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Chapter 9

Chapter 9 notes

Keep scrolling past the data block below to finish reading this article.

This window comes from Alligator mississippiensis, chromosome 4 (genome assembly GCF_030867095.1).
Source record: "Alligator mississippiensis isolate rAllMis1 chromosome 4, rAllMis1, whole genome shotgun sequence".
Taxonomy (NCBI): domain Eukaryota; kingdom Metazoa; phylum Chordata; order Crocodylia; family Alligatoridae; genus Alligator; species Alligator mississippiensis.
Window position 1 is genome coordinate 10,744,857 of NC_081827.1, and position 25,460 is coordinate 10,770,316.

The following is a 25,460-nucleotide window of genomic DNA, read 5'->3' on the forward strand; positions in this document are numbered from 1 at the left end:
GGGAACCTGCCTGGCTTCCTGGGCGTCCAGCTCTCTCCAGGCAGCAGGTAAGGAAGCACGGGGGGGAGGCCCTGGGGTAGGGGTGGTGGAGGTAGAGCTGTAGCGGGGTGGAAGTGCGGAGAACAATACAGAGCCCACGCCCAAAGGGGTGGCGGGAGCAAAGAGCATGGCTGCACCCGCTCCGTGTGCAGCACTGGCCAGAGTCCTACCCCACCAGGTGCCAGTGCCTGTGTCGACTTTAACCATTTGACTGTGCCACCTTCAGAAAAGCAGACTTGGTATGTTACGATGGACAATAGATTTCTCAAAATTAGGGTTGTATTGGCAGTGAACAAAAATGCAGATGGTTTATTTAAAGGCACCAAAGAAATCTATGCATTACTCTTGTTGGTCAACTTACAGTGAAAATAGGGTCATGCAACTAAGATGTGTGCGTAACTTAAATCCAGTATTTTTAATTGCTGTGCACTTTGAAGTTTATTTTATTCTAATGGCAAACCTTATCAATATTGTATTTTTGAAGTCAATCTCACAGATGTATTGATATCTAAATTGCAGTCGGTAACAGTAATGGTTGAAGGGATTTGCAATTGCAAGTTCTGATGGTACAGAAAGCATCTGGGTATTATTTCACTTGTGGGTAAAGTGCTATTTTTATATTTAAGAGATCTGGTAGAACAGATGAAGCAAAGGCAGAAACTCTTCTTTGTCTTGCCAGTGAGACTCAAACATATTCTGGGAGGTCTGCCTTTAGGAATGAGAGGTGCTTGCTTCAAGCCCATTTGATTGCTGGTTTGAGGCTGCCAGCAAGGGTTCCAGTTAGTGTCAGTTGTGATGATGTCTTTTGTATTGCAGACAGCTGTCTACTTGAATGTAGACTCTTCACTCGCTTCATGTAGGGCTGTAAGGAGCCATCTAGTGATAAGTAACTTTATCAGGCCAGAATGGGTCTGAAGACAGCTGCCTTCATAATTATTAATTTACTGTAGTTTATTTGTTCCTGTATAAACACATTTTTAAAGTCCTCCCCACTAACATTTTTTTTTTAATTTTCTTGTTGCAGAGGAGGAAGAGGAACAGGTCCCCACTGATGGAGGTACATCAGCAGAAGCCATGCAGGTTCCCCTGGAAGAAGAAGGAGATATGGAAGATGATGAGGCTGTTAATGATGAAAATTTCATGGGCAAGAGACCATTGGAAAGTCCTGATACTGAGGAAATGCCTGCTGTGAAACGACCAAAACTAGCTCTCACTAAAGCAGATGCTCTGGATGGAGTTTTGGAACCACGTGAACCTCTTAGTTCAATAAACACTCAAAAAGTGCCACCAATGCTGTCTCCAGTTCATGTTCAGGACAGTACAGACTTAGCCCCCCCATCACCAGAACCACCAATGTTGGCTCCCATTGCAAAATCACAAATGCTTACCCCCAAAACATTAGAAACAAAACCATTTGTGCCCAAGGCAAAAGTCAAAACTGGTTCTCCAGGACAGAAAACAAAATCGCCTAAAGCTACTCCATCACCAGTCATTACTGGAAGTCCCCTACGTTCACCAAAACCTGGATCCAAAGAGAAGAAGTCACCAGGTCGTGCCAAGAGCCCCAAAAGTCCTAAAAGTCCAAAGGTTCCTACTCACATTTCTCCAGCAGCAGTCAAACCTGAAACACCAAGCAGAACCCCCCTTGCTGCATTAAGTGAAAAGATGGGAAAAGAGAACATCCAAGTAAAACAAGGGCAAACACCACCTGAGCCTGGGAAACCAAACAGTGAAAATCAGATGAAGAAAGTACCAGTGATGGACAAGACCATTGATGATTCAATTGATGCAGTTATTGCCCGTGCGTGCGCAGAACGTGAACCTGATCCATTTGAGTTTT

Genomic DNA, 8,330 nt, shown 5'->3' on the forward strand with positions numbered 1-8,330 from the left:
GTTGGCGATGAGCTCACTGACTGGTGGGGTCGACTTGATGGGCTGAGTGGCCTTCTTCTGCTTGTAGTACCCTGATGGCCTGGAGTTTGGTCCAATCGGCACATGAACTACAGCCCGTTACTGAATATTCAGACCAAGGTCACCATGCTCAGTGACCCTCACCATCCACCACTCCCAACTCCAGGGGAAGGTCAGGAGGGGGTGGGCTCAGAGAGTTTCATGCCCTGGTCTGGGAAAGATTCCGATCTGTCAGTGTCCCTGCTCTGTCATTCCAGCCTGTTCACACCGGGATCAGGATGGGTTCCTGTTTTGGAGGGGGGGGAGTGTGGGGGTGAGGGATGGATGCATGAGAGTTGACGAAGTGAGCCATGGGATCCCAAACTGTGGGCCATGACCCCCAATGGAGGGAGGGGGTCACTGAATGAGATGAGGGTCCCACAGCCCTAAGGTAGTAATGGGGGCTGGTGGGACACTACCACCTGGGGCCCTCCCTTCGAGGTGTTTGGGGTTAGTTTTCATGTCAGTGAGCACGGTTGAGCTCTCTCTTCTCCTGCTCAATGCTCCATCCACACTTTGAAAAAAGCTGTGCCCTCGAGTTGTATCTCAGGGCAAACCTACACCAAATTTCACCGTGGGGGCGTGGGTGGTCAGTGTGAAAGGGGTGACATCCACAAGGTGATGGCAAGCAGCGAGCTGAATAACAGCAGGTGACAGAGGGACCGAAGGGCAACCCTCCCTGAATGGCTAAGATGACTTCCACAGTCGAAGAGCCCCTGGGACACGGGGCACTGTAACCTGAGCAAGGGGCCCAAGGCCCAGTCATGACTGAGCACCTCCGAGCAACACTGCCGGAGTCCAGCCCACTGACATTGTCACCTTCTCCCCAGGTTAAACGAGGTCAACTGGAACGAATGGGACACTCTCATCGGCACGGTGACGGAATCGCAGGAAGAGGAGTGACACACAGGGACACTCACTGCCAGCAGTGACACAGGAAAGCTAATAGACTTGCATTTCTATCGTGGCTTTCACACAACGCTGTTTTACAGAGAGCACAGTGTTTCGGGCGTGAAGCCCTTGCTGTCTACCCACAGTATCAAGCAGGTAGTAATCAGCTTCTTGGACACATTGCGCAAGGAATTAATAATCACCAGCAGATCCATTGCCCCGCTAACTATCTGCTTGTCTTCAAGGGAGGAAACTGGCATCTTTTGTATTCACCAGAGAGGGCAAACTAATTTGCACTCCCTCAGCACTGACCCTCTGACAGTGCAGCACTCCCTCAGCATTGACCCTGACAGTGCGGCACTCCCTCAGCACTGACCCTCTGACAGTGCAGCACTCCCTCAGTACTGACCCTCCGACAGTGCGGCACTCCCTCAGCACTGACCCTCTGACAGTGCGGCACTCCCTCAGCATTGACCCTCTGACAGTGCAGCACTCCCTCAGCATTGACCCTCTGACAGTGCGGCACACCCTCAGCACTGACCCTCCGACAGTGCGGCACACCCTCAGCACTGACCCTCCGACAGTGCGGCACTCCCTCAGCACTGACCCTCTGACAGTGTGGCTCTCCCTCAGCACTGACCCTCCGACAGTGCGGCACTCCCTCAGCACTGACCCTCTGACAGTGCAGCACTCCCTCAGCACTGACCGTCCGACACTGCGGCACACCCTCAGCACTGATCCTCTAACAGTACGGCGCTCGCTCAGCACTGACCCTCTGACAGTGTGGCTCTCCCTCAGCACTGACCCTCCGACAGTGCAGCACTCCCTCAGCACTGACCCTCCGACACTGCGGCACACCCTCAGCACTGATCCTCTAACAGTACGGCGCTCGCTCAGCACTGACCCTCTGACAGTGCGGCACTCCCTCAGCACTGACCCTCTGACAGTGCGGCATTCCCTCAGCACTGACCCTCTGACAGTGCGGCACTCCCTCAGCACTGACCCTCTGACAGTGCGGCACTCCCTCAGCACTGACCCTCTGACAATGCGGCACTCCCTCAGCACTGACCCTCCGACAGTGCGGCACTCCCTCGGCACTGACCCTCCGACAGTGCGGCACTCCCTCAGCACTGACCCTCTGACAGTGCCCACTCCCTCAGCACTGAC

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Chapter IX: Experimental Designs Within Subjects Design 9.1 Research Strategies • The defining characteristic of a between-subjects experiment is that it requires separate but equivalent groups of participants for the different treatment conditions compared. • Alternative research procedure: the within –subjects design • The defining characteristic of a within-subjects design is that it uses a single group of participants, and tests or observes each individual in all of the different treatments being compared. • The sample is not separated into several groups but rather exists as a single group that participated in every treatment condition In a within-subjects design the same group of individuals participated in every level of the independent variable so that each participant experiences all of the different levels of the independent variable. • In one sense, a within-subjects study is the ultimate in equivalent groups because the group in one treatment condition is absolutely identical to the group in every other condition. In the context of statistical analysis, a within-subjects design is often called a repeated-measures design because the research study repeats measurements of the same individuals under different conditions. • Within-subjects design may be used in investigations of changes over time. • Figure 9.1 [The Structure of a Within-Subjects Design] The same sample of individuals participates in all of the treatment conditions. Because each participant is measured in each treatment, this design is sometimes called a repeated-measures design. Note: all participants go through the entire series of treatments but not necessarily in the same order. A within-subjects experimental design, also known as a repeated measures experimental design, compares two or more different treatment conditions (or compares treatment and control) by observing or measuring the same group of individuals in all of the treatment conditions being compared. Thus, a within-subjects design looks for differences between treatment conditions within the same group of participants. To qualify as an experiment, the design must satisfy all other requirements of the experimental research strategy such as manipulation of an independent variable and control of extraneous variables. • One advantage of a within-subjects design is that it requires relatively few participants in comparison to between subjects designs. • The primary advantage of a within-subjects design, however, is that it essentially eliminates all of the problems based on individual differences that are the primary concern of a between-subjects design. • There are no individual differences to confound the study. • Each participant appears in every treatment condition, each individual serves as his own control or baseline. • In a within-subjects design, it is possible to measure the differences between treatments without involving any individual differences. • Because the same participants are in every treatment condition, the treatment effects and the individual differences are not linked. • In a within-subjects design, it is possible to measure the differences between individuals. When the individual differences are consistent across treatments, they can be measured and removed from the rest of the variance in the data. • By measuring and removing individual differences, the within-subjects design reduces variance and reveals treatment effects that might not be apparent in a between-subjects design. • A within-subjects design is more likely to detect a treatment effect than a between- subjects design. • The primary disadvantage comes from the fact that each participant goes through a series of treatment conditions with each treatment administered at a different time. • Errors introduced based on time-related factors, such as fatigue or the weather • Another potential problem for the within-subjects design is participant attrition – people who start the research study may be gone before the study is completed • To note, because a within-subjects design requires repeated measurements under different conditions for each individual, some participants may be lost between the first measurement and the final measurement • Participants may forget appointments, lose interest, quit, move away, or even die. • The attrition problem may exaggerate volunteer bias 9i.e. dedicated volunteer) – may threaten external validity 9.2 Threats To Internal Validity For Within-Subjects Designs • Confounding from environmental variables. Environmental variables are characteristics of the environment that may change from one treatment condition to another. • Examples: [morning, afternoon, night] or [room 1 and room 2] • Confounding from time-related factors. A serious concern of within-subjects designs comes from the fact that the design requires a series of measurements made over time. History. Scores may be affected by changing events outside the study. Maturation. Scores may be affected by physiological or psychological changes in participants. Instrumentation. Scores may be affected by changes in the measuring instrument. Testing effects. Scores may be affected by experience in prior treatment conditions. Regression. Extreme scores may become less extreme due to statistical regression. • Testing effects are directly related to experience obtained by participating and being measured in previous treatment conditions • Testing effects are often called order effects. Those are in place to emphasize that the participants go through a series of treatments in order, and that performance in any treatment may be influenced by treatments that occurred earlier in the order. • When an order effect is caused by a specific treatment, it is often called a carryover effect. • Progressive error is an order effect which isn’t directly related to a specific treatment, but rather dependent on general experience accumulated during the study. • Common examples of progressive error are practice effects (progressive improvement in performance as a participant gains experience) and fatigue (a progressive decline in performance as participant gains experience). Whenever individuals participate in a series of treatment conditions and experience a series of measurements, their behavior or performance at any point in the series may be influenced by experience that occurred earlier in the sequence. Such influences are called order effects, and include carryover effects and progressive error. Carryover effects are changes in behavior or performance that are caused by participation in an earlier treatment condition. Carryover effects exist whenever one treatment condition produces a change in the participants that affects their scores in subsequent treatment conditions. Progressive error refers to changes in a participant’s behavior or performance that are related to general experience in a research study but not related to a specific treatment or treatments. Common examples of progressive error are practice effects and fatigue. • Order effects, like any confounding variable, can distort the results of a research study. • Order effects can diminish or exaggerate a real effect, thereby posing a real threat to the internal validity of the research. 9.3 Dealing With Time-Related Threats & Order Effects • Experimental factors such as the room, the experimenter, or the time of day, can be controlled by (1) randomization, (2) holding them constant, or (3) matching across treatment conditions. • Controlling time from one treatment condition to the next, a researcher has some control over time-related threats to internal validity. • To note, increasing the time between treatments increases the risk of time-related threats to internal validity. • Outweighing benefits and costs, a researcher must then decide on using within-subjects design method • The process of matching treatments with respect to time is called counterbalancing. • In counterbalancing, different participants undergo the treatment conditions in different orders so that every treatment has some participants who experience the treatment first, some for whom it is second, some third, and so on. • As a result, the treatments are matches or balanced with respect to time. • This procedure disrupts any systematic relationship between time and the order of treatment conditions, and thereby eliminates potential confounding from time-related threats or order effects. Counterbalancing a within-subjects design involves changing the order in which treatment conditions are administered from one participant to another so that the treatment conditions are matched with respect to time. The goal is to use every possible order of treatments with an equal number of individuals participating in each sequence. The purpose of counterbalancing is to eliminate the potential for confounding by disrupting any systematic relationship between the order of treatments and time-related factors. • Counterbalancing requires separate groups of participants with each group going through the series of treatments in a different order. • Although counterbalanc